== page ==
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Subverting Colonial Authority: Challenges to Spanish Rule in Eighteenth-Century Southern Andes

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en Limba Engleză Paperback – 31 Aug 2003
This innovative political history provides a new perspective on the enduring question of the origins and nature of the wave of Indian revolts against the Spanish that exploded in the southern Andean highlands in the 1780s. Subverting Colonial Authority focuses on one of the main—but least studied—centers of rebel activity during the age of the Tupac Amaru revolution: the overwhelmingly indigenous Northern Potosí region of present-day Bolivia. Tracing how routine political conflict developed into large-scale violent upheaval, Sergio Serulnikov explores the changing forms of colonial domination and peasant politics in the area from the 1740s (the starting point of large political and economic transformations) through the early 1780s, when a massive insurrection of the highland communities shook the foundations of Spanish rule. Drawing on court records, government papers, personal letters, census documents, and other testimonies from Bolivian and Argentine archives, Subverting Colonial Authority addresses issues that illuminate key aspects of indigenous rebellion, European colonialism, and Andean cultural history. Serulnikov analyzes long-term patterns of social conflict rooted in local political cultures and regionally based power relations. He examines the day-to-day operations of the colonial system of justice within the rural villages as well as the sharp ideological and political strife among colonial ruling groups. Highlighting the emergence of radical modes of anticolonial thought and ethnic cooperation, he argues that Andean peasants were able to overcome entrenched tendencies toward internal dissension and fragmentation in the very process of marshalling both law and force to assert their rights and hold colonial authorities accountable. Along the way, Serulnikov shows, they not only widened the scope of their collective identities but also contradicted colonial ideas of indigenous societies as either secluded cultures or pliant objects of European rule.
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Specificații

ISBN-13: 9780822331469
ISBN-10: 0822331462
Pagini: 287
Ilustrații: 9 tables, 3 maps
Dimensiuni: 152 x 231 x 18 mm
Greutate: 0.4 kg
Editura: Duke University Press
Colecția Duke University Press

Recenzii

"I enjoyed reading Subverting Colonial Authority, and feel it significantly contributes to the literature on colonial Latin America and the Andean region."—Robert Jackson, History: A Review of Books"[A] very interesting and fine book. Serulnikov has made an important contribution to our understanding of peasant politics and consciousness, colonial authority and legitimacy, and the evolving understandings peasants and rulers had of each other.”—Ward Stavig, American Historical Review"In this important work, Serulnikov concentrates on explaining manifestations of subaltern politics and culture. His well-researched findings from Bolivian and Argentine archives raise important questions about the actions of those at various levels in the Spanish colonial administration and make clear obvious faultlines for future research."—Maurice P. Brungardt, Colonial Latin American Historical Review"This book finally gives us important insights into one of the major colonial Andean rebellions and has implications for understanding the effects of the Bourbon reforms in late colonial Spanish America. . . . [S]pecialists will find this book a very useful, indeed essential, addition to the literature."—Erick D. Langer, Journal of Social History"[O]utstanding. . . . [A] fascinating account of popular political mobilization that successfully combines detailed archival research with the rich historiography of the late colonial Andes. . . . [A] path-breaking study. . . ."—Matthew D. O'Hara, Itinerario"[I]ntelligent, well argued and convincingly set out. . . . [T]his is a most welcome contribution to the study of the Andean rebellions, filling a gap in reading lists for courses analysing the transition from colonial rule in Hispanic America."—Matthew Brown, Bulletin of Latin American Research“This book falls into a long line of good, sometimes pathbreaking, literature about the empowerment and agency of Indians in the Spanish colonial empire of America. . . . Serulnikov's study deepens and enriches our understanding of the remarkable synthesis that occurred when Spaniards and Indians came together to make a new society.”— Lawrence A. Clayton, Journal of Interdisciplinary History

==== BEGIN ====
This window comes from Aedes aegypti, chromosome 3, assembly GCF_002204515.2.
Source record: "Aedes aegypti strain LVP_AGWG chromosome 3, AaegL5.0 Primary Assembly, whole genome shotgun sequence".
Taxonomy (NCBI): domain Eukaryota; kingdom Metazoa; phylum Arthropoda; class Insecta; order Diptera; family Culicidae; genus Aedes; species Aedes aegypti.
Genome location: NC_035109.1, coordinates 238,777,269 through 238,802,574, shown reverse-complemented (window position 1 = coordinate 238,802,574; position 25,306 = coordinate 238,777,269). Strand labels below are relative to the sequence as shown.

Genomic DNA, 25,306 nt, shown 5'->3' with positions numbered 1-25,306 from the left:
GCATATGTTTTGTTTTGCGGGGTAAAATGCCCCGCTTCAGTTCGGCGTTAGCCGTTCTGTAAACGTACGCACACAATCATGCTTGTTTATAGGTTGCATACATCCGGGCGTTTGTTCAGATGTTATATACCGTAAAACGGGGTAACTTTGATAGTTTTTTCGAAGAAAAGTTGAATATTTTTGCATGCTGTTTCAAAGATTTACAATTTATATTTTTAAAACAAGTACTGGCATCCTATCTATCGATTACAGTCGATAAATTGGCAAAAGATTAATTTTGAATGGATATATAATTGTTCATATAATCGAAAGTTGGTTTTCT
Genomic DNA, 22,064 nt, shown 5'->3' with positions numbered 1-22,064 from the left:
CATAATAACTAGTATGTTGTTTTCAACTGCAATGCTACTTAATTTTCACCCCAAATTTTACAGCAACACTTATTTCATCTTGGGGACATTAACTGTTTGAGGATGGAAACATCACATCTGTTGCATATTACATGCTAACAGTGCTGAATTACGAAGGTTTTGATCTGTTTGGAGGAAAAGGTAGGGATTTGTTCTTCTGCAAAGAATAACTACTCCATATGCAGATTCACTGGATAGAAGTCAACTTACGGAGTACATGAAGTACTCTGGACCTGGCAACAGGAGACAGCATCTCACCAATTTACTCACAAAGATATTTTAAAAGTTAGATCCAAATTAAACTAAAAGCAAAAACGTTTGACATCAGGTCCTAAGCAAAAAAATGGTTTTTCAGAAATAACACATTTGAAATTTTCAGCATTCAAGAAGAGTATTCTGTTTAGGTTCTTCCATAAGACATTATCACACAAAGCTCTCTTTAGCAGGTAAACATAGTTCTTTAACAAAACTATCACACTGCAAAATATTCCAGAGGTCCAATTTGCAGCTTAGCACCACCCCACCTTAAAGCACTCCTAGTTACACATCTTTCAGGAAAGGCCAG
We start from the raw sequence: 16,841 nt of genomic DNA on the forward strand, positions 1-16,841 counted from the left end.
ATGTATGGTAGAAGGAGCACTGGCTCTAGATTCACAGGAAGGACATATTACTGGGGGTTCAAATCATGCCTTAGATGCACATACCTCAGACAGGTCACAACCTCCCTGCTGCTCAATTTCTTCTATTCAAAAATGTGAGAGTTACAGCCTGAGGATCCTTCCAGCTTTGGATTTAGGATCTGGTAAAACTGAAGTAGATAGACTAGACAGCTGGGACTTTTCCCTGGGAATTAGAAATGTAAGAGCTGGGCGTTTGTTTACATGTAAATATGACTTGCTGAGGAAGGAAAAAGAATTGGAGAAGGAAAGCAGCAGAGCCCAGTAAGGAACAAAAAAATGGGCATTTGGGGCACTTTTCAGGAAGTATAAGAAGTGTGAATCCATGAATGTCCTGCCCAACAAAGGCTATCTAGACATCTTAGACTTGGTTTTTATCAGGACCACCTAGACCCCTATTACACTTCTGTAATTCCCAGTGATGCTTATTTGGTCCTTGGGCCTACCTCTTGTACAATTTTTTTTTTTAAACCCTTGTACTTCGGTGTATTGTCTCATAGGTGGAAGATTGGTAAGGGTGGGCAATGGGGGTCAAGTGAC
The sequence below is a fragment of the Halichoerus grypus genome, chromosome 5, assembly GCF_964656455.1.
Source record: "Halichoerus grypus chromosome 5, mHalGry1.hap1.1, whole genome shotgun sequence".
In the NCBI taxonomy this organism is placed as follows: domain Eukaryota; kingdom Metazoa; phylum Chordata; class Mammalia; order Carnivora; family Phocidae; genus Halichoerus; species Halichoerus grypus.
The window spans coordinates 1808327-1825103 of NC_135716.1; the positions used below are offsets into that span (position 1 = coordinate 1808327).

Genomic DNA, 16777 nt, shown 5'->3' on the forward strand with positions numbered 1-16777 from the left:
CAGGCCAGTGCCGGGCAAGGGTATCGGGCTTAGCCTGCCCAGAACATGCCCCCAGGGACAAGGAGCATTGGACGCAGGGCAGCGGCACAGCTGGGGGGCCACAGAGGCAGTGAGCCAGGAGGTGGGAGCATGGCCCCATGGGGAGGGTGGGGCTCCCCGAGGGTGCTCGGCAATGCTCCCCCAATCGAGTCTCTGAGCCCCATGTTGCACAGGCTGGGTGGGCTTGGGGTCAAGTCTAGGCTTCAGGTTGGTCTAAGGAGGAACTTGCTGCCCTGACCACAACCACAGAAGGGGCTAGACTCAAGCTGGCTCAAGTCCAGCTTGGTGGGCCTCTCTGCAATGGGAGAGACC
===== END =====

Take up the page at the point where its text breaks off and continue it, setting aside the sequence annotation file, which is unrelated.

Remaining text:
Notă biografică

Sergio Serulnikov is Assistant Professor of History at Boston College.

Textul de pe ultima copertă

"Sergio Serulnikov analyzes the root causes, key moments, and bloody consequences of the massive indigenous revolt that nearly toppled Spanish rule in the southern Andes in the early 1780s. Exhaustively researched and cogently argued, this is a major work on the connection between everyday resistance to colonialism and revolutionary upheaval to end it forever. Essential reading for students and scholars of colonial rule everywhere."--John H. Coatsworth, Harvard University